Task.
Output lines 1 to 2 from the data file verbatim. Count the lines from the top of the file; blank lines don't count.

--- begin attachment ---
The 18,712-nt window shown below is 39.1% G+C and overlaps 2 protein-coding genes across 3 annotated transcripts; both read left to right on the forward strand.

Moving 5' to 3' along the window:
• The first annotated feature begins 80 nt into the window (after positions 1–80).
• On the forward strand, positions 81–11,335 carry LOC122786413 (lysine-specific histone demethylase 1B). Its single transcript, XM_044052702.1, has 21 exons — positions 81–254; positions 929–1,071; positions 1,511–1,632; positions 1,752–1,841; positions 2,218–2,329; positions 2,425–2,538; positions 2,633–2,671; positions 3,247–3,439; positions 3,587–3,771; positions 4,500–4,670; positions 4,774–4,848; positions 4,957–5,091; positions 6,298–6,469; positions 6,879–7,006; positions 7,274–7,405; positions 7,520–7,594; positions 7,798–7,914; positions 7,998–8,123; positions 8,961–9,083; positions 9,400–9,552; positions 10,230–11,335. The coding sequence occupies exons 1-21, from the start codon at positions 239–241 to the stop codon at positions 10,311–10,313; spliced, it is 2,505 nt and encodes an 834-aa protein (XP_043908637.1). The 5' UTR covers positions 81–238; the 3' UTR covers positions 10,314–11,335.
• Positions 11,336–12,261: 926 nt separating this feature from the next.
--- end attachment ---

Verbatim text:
The 18,712-nt window shown below is 39.1% G+C and overlaps 2 protein-coding genes across 3 annotated transcripts; both read left to right on the forward strand.

Moving 5' to 3' along the window: